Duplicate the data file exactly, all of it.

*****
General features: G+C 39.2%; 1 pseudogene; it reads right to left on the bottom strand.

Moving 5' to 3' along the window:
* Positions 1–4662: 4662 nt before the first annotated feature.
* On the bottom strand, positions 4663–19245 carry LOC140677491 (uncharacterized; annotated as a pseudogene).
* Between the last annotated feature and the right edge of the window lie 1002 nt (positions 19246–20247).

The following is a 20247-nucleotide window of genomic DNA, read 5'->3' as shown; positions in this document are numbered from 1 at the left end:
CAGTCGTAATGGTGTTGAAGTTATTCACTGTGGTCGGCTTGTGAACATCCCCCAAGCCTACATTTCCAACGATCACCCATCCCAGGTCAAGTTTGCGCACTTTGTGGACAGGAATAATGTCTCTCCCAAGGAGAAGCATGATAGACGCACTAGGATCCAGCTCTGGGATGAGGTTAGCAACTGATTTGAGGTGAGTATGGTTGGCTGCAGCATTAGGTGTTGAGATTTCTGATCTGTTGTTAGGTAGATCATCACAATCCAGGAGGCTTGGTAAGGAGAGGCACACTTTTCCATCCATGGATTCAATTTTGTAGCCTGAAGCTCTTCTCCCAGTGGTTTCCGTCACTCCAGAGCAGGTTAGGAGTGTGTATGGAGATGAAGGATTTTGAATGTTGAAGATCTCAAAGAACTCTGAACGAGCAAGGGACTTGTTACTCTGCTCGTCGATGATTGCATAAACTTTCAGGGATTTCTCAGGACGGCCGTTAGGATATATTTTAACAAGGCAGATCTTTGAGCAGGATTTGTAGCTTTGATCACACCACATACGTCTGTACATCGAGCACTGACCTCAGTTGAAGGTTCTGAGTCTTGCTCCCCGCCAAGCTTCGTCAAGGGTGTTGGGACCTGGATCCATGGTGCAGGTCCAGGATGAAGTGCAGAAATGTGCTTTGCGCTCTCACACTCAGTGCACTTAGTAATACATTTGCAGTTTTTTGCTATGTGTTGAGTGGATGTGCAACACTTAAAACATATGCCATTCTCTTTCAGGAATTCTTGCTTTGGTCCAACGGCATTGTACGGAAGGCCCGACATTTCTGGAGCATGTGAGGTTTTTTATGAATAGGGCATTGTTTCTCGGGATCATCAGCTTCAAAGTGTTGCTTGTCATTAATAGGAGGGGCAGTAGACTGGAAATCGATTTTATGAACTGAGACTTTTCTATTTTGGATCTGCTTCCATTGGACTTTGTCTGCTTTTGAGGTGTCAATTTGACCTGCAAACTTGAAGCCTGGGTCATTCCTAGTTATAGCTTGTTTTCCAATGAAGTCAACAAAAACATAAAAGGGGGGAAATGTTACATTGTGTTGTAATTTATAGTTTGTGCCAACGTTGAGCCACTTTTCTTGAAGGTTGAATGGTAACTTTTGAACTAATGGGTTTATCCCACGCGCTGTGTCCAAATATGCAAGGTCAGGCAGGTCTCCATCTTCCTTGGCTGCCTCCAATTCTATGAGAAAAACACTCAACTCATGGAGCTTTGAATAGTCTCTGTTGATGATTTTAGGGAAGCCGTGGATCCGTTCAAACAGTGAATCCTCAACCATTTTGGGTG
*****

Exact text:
General features: G+C 39.2%; 1 pseudogene; it reads right to left on the bottom strand.

Moving 5' to 3' along the window:
* Positions 1–4662: 4662 nt before the first annotated feature.
* On the bottom strand, positions 4663–19245 carry LOC140677491 (uncharacterized; annotated as a pseudogene).
* Between the last annotated feature and the right edge of the window lie 1002 nt (positions 19246–20247).

The following is a 20247-nucleotide window of genomic DNA, read 5'->3' as shown; positions in this document are numbered from 1 at the left end:
CAGTCGTAATGGTGTTGAAGTTATTCACTGTGGTCGGCTTGTGAACATCCCCCAAGCCTACATTTCCAACGATCACCCATCCCAGGTCAAGTTTGCGCACTTTGTGGACAGGAATAATGTCTCTCCCAAGGAGAAGCATGATAGACGCACTAGGATCCAGCTCTGGGATGAGGTTAGCAACTGATTTGAGGTGAGTATGGTTGGCTGCAGCATTAGGTGTTGAGATTTCTGATCTGTTGTTAGGTAGATCATCACAATCCAGGAGGCTTGGTAAGGAGAGGCACACTTTTCCATCCATGGATTCAATTTTGTAGCCTGAAGCTCTTCTCCCAGTGGTTTCCGTCACTCCAGAGCAGGTTAGGAGTGTGTATGGAGATGAAGGATTTTGAATGTTGAAGATCTCAAAGAACTCTGAACGAGCAAGGGACTTGTTACTCTGCTCGTCGATGATTGCATAAACTTTCAGGGATTTCTCAGGACGGCCGTTAGGATATATTTTAACAAGGCAGATCTTTGAGCAGGATTTGTAGCTTTGATCACACCACATACGTCTGTACATCGAGCACTGACCTCAGTTGAAGGTTCTGAGTCTTGCTCCCCGCCAAGCTTCGTCAAGGGTGTTGGGACCTGGATCCATGGTGCAGGTCCAGGATGAAGTGCAGAAATGTGCTTTGCGCTCTCACACTCAGTGCACTTAGTAATACATTTGCAGTTTTTTGCTATGTGTTGAGTGGATGTGCAACACTTAAAACATATGCCATTCTCTTTCAGGAATTCTTGCTTTGGTCCAACGGCATTGTACGGAAGGCCCGACATTTCTGGAGCATGTGAGGTTTTTTATGAATAGGGCATTGTTTCTCGGGATCATCAGCTTCAAAGTGTTGCTTGTCATTAATAGGAGGGGCAGTAGACTGGAAATCGATTTTATGAACTGAGACTTTTCTATTTTGGATCTGCTTCCATTGGACTTTGTCTGCTTTTGAGGTGTCAATTTGACCTGCAAACTTGAAGCCTGGGTCATTCCTAGTTATAGCTTGTTTTCCAATGAAGTCAACAAAAACATAAAAGGGGGGAAATGTTACATTGTGTTGTAATTTATAGTTTGTGCCAACGTTGAGCCACTTTTCTTGAAGGTTGAATGGTAACTTTTGAACTAATGGGTTTATCCCACGCGCTGTGTCCAAATATGCAAGGTCAGGCAGGTCTCCATCTTCCTTGGCTGCCTCCAATTCTATGAGAAAAACACTCAACTCATGGAGCTTTGAATAGTCTCTGTTGATGATTTTAGGGAAGCCGTGGATCCGTTCAAACAGTGAATCCTCAACCATTTTGGGTG